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The video doesn't say much about ground as it relates to the utility power, either. And misunderstanding of ground can lead to safety problems too. For example, I don't think people would understand from this video that a broken/disconnected neutral wire from the utility pole to your house doesn't necessarily disrupt the 120v circuits in your house, or the 240. It may not be noticeable at all. Your house would still get source power from the hot wires; if the "used electricity can't return to the transformer through your white wire, it can usually just go into the ground from your house ground (since neutral and ground are bonded) go next door through the dirt and get back to the transformer through your neighbor's bonded ground and neutral wires! And no breakers will trip. Nobody ever knows until a neutral or ground somewhere gets hot and starts to smoke!
This brings to mind an incident that occurred at my brother's house. The boom from some machinery contacted the overhead distribution power lines, which resulted in the bottom "neutral" burning through and the two ends falling to the ground. The top "hot" wire was still intact.
The lights in the house blinked out momentarily, and then came back on normally. My sister-in-law didn't know that anything was the matter until the utility crew knocked on the door to let her know that they were there to fix the wires. It would appear that the "used" current was flowing from one end of the broken wire over to the other end just fine. It would have been interesting to see if the voltage was any different while the wire was broken, but no one checked that.
 

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that makes for a good argument for meters on the breaker panel for line.
pm me if you want to see what i did on my system.
 

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This brings to mind an incident that occurred at my brother's house. The boom from some machinery contacted the overhead distribution power lines, which resulted in the bottom "neutral" burning through and the two ends falling to the ground. The top "hot" wire was still intact.
The lights in the house blinked out momentarily, and then came back on normally. My sister-in-law didn't know that anything was the matter until the utility crew knocked on the door to let her know that they were there to fix the wires. It would appear that the "used" current was flowing from one end of the broken wire over to the other end just fine. It would have been interesting to see if the voltage was any different while the wire was broken, but no one checked that.
That's a great story Nebrasky. I wonder what would have happened if someone picked up that neutral thinking it was safe. I have to admit that I was under the impression that "white wires are safe" until I found out different the hard way; I disconnected one in a box that was in my way. A disconnected neutral wire is no longer neutral!
 

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That's a great story Nebrasky. I wonder what would have happened if someone picked up that neutral thinking it was safe. I have to admit that I was under the impression that "white wires are safe" until I found out different the hard way; I disconnected one in a box that was in my way. A disconnected neutral wire is no longer neutral!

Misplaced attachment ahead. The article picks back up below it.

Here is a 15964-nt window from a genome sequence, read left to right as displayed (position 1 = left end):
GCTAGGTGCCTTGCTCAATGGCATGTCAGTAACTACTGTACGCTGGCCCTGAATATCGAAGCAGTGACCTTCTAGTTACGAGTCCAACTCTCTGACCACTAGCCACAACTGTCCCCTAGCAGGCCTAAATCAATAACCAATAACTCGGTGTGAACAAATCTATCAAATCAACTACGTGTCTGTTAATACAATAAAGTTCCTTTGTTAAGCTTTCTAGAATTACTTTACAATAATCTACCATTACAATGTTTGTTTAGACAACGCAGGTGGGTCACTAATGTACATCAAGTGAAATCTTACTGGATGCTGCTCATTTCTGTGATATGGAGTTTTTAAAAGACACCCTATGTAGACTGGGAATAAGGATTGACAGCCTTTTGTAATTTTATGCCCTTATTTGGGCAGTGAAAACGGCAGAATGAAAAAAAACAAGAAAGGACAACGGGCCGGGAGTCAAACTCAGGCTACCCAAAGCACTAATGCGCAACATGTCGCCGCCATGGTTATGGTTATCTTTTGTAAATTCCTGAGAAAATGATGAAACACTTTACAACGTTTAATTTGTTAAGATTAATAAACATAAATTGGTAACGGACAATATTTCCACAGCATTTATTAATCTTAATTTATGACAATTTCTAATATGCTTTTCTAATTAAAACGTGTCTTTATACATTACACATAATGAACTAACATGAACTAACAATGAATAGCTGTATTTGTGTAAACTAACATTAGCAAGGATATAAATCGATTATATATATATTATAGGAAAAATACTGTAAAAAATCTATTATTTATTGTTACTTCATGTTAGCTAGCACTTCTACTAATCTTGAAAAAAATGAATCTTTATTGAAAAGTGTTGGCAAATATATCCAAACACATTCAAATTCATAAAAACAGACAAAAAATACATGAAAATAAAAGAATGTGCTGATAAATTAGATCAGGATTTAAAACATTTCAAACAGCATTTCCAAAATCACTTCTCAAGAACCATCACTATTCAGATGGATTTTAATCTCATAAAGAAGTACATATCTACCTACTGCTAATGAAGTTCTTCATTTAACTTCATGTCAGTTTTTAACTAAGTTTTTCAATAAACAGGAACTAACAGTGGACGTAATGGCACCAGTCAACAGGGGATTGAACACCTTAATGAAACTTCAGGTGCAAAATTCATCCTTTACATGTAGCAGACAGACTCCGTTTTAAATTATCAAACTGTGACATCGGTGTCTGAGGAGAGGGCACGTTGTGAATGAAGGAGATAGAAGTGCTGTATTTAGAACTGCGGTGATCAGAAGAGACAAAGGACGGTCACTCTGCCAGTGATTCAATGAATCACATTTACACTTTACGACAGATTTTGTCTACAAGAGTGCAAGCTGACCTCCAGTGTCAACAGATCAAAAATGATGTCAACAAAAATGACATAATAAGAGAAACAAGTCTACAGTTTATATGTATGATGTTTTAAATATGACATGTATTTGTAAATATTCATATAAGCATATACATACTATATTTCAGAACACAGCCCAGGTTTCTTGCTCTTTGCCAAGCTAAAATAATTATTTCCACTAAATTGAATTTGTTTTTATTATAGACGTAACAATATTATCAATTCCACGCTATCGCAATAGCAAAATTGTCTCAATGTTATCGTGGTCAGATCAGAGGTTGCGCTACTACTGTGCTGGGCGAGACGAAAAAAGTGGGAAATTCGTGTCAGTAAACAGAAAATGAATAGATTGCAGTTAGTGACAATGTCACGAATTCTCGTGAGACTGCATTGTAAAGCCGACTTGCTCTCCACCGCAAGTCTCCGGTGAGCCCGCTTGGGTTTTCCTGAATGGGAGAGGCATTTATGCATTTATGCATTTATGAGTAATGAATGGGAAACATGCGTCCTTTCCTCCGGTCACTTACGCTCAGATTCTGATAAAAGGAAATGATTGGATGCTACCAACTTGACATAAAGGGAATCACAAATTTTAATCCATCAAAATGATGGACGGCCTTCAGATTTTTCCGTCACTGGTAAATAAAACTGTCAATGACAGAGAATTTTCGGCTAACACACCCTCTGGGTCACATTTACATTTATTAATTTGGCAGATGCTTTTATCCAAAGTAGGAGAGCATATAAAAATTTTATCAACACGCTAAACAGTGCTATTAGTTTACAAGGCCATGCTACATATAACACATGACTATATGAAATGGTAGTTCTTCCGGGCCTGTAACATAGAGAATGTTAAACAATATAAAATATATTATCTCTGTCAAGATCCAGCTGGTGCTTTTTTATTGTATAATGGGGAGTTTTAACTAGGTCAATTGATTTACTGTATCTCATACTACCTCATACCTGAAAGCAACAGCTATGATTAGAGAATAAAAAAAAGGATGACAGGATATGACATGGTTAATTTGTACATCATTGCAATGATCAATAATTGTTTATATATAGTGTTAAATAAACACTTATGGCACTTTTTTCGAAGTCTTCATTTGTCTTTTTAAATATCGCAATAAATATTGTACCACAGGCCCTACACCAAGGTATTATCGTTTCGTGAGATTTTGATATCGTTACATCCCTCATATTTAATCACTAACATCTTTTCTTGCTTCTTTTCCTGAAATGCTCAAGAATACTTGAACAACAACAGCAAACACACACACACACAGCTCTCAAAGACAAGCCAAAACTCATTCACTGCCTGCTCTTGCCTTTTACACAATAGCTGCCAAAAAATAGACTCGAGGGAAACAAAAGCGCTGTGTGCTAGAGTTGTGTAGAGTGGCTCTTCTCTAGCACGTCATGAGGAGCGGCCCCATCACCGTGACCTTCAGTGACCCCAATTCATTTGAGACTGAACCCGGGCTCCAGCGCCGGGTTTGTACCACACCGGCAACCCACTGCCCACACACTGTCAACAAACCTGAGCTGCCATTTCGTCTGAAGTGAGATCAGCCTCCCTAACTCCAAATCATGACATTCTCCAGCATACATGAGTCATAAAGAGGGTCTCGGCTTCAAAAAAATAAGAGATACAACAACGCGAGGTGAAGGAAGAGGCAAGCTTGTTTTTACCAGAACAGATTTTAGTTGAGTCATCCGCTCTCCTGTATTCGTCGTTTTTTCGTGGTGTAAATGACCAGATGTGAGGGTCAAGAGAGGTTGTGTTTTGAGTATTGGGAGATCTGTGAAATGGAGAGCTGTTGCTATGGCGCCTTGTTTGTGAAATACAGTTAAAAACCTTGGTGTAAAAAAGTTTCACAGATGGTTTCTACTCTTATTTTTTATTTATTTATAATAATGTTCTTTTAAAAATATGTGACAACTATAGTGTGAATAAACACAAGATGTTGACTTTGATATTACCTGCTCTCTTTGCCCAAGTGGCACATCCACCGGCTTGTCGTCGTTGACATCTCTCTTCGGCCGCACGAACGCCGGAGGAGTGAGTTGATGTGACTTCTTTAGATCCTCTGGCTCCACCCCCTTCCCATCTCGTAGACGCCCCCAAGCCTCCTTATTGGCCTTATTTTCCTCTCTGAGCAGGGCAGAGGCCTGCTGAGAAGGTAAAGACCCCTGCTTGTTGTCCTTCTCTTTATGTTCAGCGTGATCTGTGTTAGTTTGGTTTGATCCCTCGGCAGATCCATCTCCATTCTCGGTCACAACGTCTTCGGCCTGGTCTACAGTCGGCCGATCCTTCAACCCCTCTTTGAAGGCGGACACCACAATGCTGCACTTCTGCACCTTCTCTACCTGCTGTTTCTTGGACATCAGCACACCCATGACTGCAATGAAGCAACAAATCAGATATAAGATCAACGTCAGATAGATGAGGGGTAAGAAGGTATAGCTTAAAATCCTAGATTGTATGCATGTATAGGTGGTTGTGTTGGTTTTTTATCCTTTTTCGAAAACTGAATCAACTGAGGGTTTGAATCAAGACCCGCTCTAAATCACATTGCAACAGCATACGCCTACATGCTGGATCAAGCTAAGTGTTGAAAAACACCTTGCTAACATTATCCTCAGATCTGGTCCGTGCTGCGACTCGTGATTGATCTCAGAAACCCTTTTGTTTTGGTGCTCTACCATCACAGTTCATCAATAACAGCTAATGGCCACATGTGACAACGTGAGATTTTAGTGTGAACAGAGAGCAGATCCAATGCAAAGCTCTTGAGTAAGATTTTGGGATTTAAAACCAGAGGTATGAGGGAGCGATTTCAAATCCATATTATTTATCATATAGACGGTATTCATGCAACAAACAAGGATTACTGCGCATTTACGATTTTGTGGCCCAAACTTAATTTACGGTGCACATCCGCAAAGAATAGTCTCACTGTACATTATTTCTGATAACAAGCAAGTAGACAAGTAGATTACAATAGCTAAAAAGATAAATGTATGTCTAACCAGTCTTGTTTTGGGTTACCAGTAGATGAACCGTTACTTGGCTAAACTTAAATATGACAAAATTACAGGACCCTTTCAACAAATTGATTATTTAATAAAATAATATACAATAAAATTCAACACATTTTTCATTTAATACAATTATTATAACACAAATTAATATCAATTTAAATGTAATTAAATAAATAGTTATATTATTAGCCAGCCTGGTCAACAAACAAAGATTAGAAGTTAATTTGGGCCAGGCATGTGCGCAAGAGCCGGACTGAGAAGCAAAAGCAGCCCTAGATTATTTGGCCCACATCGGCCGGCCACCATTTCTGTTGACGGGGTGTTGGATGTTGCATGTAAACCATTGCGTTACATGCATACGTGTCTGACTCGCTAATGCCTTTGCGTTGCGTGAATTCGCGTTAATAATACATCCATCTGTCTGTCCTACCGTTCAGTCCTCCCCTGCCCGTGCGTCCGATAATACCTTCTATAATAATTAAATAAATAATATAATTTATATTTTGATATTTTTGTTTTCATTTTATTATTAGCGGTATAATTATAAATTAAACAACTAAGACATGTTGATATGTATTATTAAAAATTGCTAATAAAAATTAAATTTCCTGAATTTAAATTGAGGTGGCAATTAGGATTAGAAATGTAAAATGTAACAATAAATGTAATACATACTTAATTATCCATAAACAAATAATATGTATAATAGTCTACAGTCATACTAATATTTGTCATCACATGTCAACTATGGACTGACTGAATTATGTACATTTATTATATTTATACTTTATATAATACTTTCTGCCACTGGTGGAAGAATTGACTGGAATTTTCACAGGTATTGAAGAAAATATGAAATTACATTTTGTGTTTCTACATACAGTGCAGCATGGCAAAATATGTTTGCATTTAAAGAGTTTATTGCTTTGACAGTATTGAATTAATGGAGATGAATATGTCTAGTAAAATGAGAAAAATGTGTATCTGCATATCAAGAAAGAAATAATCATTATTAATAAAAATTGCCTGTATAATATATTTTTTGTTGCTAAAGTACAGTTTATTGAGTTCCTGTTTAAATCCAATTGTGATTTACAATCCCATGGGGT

I would assume that the full current being used by my brother's house was flowing back through the soil between the two sections of wire. So if you picked one end up off the ground, then you become the next easiest path back.

However, I don't know exactly how much return current there would be. Is there return current back from the transformer when it's feeding a balanced 240v load? Or is it just the unbalanced load flowing back on the main line? I don't know much about what's going on on the other side of the transformer.

If it's only the unbalanced load flowing back, then we're only talking 10-15 amps of 120v. Boost that back up to whatever the distribution lines run at, and we're talking around a pretty small current. Might not be enough to kill someone, depending on the path it took through the body.

I don't know. But I've no intention of finding out either.
 

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I don't know. But I've no intention of finding out either.
Me either! I have reached, or gone beyond, my level of understanding on this. (But the little voice in my head is still saying "You're not going to let a broken wire sit there like that, are you? Just wear rubber gloves, stand on dry wood, and wrap some tape around the ends; and you'll be fine." I have learned to resist these thoughts, but its still a struggle!
 

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I would assume that the full current being used by my brother's house was flowing back through the soil between the two sections of wire. So if you picked one end up off the ground, then you become the next easiest path back.
Me either! I have reached, or gone beyond, my level of understanding on this. (But the little voice in my head is still saying "You're not going to let a broken wire sit there like that, are you? Just wear rubber gloves, stand on dry wood, and wrap some tape around the ends; and you'll be fine." I have learned to resist these thoughts, but its still a struggle!
Central Maine Power Public Service Announcement: No line is safe to touch, evah!